Sometimes the largest challenges are for the absolute smallest things – like subatomic particles. When Stanford University developed the Stanford Linear Accelerator Center (SLAC), the challenges were many. Chief among these was how to build a perfectly straight, two-mile structure.
Another challenge was to contain the volatile particles that would be released on impact, some of which were not scientifically known. Sundt’s innovative idea was to use 16-inch, vertically stacked battleship gun barrels filled with lead inside the cast-in-place concrete walls to prevent the particles from escaping.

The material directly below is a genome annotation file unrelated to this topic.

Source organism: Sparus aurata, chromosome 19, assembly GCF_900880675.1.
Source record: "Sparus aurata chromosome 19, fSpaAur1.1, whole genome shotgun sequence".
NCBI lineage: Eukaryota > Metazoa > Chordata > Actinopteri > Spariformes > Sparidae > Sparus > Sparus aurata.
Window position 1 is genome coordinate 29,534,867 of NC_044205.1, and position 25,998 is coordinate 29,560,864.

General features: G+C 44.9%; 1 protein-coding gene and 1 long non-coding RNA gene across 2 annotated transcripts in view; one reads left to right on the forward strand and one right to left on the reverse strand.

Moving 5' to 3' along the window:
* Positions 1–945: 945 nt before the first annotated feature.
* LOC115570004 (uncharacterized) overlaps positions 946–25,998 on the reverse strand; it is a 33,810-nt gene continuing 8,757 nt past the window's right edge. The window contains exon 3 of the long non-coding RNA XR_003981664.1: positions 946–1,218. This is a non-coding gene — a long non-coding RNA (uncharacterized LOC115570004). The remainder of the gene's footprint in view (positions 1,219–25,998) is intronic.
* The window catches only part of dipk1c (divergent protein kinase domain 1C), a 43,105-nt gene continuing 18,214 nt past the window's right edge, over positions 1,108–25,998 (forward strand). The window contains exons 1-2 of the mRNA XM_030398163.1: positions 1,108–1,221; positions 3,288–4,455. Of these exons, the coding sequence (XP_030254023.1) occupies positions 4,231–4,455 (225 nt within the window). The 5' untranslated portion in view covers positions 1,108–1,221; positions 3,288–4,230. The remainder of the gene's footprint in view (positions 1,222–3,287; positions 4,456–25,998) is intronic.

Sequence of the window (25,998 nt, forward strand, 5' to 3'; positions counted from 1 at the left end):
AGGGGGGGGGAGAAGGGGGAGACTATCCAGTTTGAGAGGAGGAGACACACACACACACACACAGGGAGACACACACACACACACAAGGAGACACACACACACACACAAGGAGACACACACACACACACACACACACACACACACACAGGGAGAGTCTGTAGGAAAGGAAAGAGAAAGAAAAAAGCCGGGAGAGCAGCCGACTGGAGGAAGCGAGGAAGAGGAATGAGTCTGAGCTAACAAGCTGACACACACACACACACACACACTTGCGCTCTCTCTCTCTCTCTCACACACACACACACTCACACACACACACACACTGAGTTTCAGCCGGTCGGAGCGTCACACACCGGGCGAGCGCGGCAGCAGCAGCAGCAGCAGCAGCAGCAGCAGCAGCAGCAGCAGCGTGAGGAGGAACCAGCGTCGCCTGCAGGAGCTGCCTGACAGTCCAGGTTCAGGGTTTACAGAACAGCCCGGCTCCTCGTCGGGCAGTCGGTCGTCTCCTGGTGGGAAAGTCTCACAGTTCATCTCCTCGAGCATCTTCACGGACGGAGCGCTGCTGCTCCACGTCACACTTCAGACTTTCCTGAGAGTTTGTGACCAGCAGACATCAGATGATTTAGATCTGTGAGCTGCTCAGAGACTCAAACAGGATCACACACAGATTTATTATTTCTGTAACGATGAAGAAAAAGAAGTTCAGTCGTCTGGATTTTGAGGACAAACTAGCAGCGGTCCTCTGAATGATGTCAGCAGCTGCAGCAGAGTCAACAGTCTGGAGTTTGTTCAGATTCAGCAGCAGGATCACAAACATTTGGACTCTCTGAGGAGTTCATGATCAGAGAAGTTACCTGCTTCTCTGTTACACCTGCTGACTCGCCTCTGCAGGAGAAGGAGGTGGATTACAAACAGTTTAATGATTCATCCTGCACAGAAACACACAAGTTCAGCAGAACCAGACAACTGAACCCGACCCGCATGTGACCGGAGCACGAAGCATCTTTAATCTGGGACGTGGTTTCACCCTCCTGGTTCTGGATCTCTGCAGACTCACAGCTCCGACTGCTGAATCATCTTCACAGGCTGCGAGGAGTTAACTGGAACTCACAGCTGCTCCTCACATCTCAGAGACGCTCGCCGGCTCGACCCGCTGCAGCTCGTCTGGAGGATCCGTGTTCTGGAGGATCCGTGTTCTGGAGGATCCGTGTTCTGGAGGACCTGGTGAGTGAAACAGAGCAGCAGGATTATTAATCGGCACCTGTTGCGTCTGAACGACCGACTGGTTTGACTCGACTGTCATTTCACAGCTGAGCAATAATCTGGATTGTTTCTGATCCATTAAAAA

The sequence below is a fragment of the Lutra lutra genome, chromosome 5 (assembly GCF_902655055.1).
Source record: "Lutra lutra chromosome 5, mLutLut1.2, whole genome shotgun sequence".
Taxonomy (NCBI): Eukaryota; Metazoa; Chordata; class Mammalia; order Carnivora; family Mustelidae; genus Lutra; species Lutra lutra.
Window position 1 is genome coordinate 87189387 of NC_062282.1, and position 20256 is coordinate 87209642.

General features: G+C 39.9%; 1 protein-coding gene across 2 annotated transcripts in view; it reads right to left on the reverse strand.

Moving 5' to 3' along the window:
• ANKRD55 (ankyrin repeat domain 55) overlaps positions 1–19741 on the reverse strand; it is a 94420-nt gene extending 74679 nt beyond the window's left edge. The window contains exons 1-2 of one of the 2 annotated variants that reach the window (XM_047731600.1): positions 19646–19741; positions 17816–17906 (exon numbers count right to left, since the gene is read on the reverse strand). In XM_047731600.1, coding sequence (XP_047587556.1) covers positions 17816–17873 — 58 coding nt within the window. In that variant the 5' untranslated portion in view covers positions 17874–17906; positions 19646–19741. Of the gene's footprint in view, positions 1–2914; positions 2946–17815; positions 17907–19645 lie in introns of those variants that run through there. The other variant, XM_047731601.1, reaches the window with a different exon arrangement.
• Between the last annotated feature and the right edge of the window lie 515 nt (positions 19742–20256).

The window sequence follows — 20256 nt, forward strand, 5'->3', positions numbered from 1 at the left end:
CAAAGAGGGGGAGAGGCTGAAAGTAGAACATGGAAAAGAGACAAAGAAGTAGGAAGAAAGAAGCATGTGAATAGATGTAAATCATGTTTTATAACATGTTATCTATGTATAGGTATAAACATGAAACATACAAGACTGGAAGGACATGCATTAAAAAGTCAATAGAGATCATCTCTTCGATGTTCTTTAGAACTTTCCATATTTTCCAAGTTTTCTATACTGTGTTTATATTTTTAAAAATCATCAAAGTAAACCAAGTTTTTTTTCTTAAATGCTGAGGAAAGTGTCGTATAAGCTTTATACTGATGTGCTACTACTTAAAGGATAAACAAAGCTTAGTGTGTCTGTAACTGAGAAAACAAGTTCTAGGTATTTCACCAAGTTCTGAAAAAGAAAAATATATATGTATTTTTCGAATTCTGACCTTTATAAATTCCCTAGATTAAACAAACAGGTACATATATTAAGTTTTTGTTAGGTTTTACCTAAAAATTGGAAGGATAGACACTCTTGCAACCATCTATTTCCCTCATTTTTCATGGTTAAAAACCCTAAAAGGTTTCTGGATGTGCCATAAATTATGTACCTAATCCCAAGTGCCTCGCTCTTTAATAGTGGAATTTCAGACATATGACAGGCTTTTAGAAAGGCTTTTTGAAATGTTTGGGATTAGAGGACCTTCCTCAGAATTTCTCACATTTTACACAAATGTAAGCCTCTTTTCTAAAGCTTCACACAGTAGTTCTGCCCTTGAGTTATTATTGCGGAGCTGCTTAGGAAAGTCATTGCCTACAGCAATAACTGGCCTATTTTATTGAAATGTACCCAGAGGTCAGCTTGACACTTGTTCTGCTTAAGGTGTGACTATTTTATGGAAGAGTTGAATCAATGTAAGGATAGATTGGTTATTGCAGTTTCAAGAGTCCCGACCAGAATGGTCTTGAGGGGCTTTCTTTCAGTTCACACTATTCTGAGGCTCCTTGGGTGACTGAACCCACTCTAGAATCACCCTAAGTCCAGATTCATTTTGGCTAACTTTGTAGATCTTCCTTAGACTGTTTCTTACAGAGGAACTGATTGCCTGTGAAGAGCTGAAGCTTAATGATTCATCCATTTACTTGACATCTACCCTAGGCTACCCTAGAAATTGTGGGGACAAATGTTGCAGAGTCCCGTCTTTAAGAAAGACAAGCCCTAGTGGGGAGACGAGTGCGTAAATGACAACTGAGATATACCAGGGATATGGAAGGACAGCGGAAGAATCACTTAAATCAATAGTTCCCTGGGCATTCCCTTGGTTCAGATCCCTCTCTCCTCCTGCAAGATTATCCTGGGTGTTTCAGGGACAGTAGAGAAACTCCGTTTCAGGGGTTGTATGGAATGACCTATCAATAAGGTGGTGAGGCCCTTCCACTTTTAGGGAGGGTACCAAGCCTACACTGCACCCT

The groundbreaking structure has helped SLAC scientists win three Nobel prizes in physics. Soon after the new accelerator reached full operation, a research team including SLAC and Massachusetts Institute of Technology physicists used the electron beam to discover that protons in the atomic nucleus were composed of smaller entities called quarks. SLAC is still the longest linear accelerator in existence.
.S. Department of Energy
Stanford Linear Accelerator Center